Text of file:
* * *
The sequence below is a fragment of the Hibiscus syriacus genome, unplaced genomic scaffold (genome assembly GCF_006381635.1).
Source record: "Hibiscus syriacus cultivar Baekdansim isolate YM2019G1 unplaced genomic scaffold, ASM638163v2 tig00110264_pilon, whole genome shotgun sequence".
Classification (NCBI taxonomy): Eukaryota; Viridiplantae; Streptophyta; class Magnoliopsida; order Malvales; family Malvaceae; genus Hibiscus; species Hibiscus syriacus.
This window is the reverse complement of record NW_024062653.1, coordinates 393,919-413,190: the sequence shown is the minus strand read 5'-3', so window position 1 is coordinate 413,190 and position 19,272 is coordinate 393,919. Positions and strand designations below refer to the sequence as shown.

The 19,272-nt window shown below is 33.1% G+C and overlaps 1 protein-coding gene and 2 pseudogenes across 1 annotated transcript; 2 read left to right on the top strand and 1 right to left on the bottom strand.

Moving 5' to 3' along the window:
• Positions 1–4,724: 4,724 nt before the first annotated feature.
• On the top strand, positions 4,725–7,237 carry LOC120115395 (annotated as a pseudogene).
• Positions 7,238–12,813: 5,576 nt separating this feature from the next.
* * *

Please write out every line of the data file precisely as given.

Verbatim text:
The sequence below is a fragment of the Hibiscus syriacus genome, unplaced genomic scaffold (genome assembly GCF_006381635.1).
Source record: "Hibiscus syriacus cultivar Baekdansim isolate YM2019G1 unplaced genomic scaffold, ASM638163v2 tig00110264_pilon, whole genome shotgun sequence".
Classification (NCBI taxonomy): Eukaryota; Viridiplantae; Streptophyta; class Magnoliopsida; order Malvales; family Malvaceae; genus Hibiscus; species Hibiscus syriacus.
This window is the reverse complement of record NW_024062653.1, coordinates 393,919-413,190: the sequence shown is the minus strand read 5'-3', so window position 1 is coordinate 413,190 and position 19,272 is coordinate 393,919. Positions and strand designations below refer to the sequence as shown.

The 19,272-nt window shown below is 33.1% G+C and overlaps 1 protein-coding gene and 2 pseudogenes across 1 annotated transcript; 2 read left to right on the top strand and 1 right to left on the bottom strand.

Moving 5' to 3' along the window:
• Positions 1–4,724: 4,724 nt before the first annotated feature.
• On the top strand, positions 4,725–7,237 carry LOC120115395 (annotated as a pseudogene).
• Positions 7,238–12,813: 5,576 nt separating this feature from the next.